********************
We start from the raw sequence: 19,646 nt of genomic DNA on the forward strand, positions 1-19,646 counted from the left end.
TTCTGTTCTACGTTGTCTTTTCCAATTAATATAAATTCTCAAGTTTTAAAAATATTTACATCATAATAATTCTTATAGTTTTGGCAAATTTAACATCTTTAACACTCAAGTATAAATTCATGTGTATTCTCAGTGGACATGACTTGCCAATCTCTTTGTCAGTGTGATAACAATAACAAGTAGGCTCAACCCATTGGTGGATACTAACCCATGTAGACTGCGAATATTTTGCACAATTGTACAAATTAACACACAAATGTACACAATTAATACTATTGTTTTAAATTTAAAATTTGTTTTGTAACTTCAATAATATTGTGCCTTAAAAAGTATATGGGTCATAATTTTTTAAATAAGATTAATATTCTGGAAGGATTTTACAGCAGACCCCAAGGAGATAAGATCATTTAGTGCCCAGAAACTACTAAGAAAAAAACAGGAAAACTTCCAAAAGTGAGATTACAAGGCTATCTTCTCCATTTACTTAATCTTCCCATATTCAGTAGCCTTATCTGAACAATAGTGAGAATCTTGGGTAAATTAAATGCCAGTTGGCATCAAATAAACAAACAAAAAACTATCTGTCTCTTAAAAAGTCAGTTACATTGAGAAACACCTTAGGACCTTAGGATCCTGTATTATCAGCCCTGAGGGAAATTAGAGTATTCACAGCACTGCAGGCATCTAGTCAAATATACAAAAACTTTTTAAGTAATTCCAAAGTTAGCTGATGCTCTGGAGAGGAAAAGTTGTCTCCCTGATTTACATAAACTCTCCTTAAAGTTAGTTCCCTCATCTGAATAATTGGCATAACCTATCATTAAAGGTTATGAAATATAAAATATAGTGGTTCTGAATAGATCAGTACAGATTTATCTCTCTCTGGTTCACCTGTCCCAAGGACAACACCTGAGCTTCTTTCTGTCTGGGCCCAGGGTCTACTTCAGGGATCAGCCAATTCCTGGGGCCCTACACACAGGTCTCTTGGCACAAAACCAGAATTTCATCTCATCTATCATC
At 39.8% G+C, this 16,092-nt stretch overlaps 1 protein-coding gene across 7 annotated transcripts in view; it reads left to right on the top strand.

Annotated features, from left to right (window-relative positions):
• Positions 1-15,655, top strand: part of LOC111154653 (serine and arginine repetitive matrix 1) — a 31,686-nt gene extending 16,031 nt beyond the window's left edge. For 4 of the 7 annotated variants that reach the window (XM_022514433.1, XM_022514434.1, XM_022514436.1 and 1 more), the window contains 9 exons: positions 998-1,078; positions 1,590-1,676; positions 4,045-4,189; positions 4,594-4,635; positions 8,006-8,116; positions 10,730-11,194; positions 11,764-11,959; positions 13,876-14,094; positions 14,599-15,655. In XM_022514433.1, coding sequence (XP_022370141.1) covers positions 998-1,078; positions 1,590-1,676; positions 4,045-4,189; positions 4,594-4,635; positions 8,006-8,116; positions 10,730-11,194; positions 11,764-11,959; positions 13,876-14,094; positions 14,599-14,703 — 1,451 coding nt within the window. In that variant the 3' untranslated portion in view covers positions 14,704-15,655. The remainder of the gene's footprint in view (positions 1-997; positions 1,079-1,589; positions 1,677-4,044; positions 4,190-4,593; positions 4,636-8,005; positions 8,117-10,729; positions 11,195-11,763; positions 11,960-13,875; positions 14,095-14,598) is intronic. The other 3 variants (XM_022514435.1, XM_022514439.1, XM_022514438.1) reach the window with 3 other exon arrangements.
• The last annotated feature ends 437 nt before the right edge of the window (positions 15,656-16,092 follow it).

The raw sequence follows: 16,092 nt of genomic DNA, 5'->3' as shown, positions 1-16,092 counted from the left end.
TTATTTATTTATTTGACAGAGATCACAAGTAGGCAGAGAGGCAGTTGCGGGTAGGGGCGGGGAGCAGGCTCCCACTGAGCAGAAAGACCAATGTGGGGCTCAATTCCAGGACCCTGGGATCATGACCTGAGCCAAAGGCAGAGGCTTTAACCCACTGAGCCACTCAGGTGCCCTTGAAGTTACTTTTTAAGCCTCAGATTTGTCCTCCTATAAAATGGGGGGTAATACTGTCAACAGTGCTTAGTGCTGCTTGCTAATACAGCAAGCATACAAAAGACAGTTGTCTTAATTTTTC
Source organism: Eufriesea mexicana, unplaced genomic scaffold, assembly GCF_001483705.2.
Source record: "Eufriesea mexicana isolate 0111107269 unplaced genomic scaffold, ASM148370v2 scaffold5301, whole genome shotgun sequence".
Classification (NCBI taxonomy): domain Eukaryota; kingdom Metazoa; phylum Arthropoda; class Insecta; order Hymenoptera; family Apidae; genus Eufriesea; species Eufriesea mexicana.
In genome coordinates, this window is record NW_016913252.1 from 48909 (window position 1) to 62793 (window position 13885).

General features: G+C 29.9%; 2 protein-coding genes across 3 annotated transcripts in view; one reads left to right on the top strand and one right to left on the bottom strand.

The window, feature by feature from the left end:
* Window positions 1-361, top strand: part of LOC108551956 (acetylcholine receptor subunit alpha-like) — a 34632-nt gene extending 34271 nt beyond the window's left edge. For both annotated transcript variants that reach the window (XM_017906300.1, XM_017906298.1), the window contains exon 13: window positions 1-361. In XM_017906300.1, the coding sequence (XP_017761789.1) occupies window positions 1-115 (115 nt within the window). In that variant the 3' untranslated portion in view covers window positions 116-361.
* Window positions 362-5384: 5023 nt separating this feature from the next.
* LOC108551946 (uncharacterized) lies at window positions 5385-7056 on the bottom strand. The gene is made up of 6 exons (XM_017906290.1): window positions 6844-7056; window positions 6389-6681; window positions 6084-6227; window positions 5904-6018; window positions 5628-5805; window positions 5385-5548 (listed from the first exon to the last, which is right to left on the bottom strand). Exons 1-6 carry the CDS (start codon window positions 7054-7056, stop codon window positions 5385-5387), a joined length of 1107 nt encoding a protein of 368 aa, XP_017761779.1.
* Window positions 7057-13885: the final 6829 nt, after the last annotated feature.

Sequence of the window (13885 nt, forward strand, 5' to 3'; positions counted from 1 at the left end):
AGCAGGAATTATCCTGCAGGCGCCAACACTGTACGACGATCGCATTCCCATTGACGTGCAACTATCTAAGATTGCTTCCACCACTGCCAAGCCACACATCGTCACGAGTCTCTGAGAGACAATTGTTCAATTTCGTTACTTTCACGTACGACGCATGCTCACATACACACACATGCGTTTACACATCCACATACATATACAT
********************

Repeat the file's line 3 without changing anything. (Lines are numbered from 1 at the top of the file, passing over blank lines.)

At 39.8% G+C, this 16,092-nt stretch overlaps 1 protein-coding gene across 7 annotated transcripts in view; it reads left to right on the top strand.